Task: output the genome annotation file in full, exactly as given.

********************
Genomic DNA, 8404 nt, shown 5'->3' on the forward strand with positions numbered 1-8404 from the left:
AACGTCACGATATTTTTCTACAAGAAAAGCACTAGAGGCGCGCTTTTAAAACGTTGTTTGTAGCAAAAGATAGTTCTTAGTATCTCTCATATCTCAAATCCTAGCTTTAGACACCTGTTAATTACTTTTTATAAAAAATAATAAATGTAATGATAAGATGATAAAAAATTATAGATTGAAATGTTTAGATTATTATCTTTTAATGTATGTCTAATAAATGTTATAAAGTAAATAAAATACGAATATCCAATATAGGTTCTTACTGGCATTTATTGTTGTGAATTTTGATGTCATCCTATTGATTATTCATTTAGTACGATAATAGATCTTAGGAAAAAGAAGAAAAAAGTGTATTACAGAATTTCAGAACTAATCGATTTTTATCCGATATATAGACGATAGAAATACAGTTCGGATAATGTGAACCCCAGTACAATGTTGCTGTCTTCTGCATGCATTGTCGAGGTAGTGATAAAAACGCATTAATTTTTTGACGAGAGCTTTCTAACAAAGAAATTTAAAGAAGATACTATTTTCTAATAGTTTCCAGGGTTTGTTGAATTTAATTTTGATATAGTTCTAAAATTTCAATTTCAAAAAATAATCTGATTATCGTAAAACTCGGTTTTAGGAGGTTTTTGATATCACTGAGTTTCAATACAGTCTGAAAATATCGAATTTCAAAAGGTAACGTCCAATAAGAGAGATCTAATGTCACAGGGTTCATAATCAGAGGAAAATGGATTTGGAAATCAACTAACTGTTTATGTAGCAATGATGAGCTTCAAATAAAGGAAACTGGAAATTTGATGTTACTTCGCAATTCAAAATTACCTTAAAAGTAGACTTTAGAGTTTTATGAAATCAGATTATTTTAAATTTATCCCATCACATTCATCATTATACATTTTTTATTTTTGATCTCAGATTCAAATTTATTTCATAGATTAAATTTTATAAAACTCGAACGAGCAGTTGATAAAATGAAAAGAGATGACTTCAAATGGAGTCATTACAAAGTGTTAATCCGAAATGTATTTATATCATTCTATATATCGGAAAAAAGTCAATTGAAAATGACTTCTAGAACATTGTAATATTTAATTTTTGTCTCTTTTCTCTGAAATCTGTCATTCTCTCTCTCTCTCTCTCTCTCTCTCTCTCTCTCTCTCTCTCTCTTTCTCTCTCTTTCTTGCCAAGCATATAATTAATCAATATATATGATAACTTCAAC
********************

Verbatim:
Genomic DNA, 8404 nt, shown 5'->3' on the forward strand with positions numbered 1-8404 from the left:
AACGTCACGATATTTTTCTACAAGAAAAGCACTAGAGGCGCGCTTTTAAAACGTTGTTTGTAGCAAAAGATAGTTCTTAGTATCTCTCATATCTCAAATCCTAGCTTTAGACACCTGTTAATTACTTTTTATAAAAAATAATAAATGTAATGATAAGATGATAAAAAATTATAGATTGAAATGTTTAGATTATTATCTTTTAATGTATGTCTAATAAATGTTATAAAGTAAATAAAATACGAATATCCAATATAGGTTCTTACTGGCATTTATTGTTGTGAATTTTGATGTCATCCTATTGATTATTCATTTAGTACGATAATAGATCTTAGGAAAAAGAAGAAAAAAGTGTATTACAGAATTTCAGAACTAATCGATTTTTATCCGATATATAGACGATAGAAATACAGTTCGGATAATGTGAACCCCAGTACAATGTTGCTGTCTTCTGCATGCATTGTCGAGGTAGTGATAAAAACGCATTAATTTTTTGACGAGAGCTTTCTAACAAAGAAATTTAAAGAAGATACTATTTTCTAATAGTTTCCAGGGTTTGTTGAATTTAATTTTGATATAGTTCTAAAATTTCAATTTCAAAAAATAATCTGATTATCGTAAAACTCGGTTTTAGGAGGTTTTTGATATCACTGAGTTTCAATACAGTCTGAAAATATCGAATTTCAAAAGGTAACGTCCAATAAGAGAGATCTAATGTCACAGGGTTCATAATCAGAGGAAAATGGATTTGGAAATCAACTAACTGTTTATGTAGCAATGATGAGCTTCAAATAAAGGAAACTGGAAATTTGATGTTACTTCGCAATTCAAAATTACCTTAAAAGTAGACTTTAGAGTTTTATGAAATCAGATTATTTTAAATTTATCCCATCACATTCATCATTATACATTTTTTATTTTTGATCTCAGATTCAAATTTATTTCATAGATTAAATTTTATAAAACTCGAACGAGCAGTTGATAAAATGAAAAGAGATGACTTCAAATGGAGTCATTACAAAGTGTTAATCCGAAATGTATTTATATCATTCTATATATCGGAAAAAAGTCAATTGAAAATGACTTCTAGAACATTGTAATATTTAATTTTTGTCTCTTTTCTCTGAAATCTGTCATTCTCTCTCTCTCTCTCTCTCTCTCTCTCTCTCTCTCTCTCTCTCTTTCTCTCTCTTTCTTGCCAAGCATATAATTAATCAATATATATGATAACTTCAAC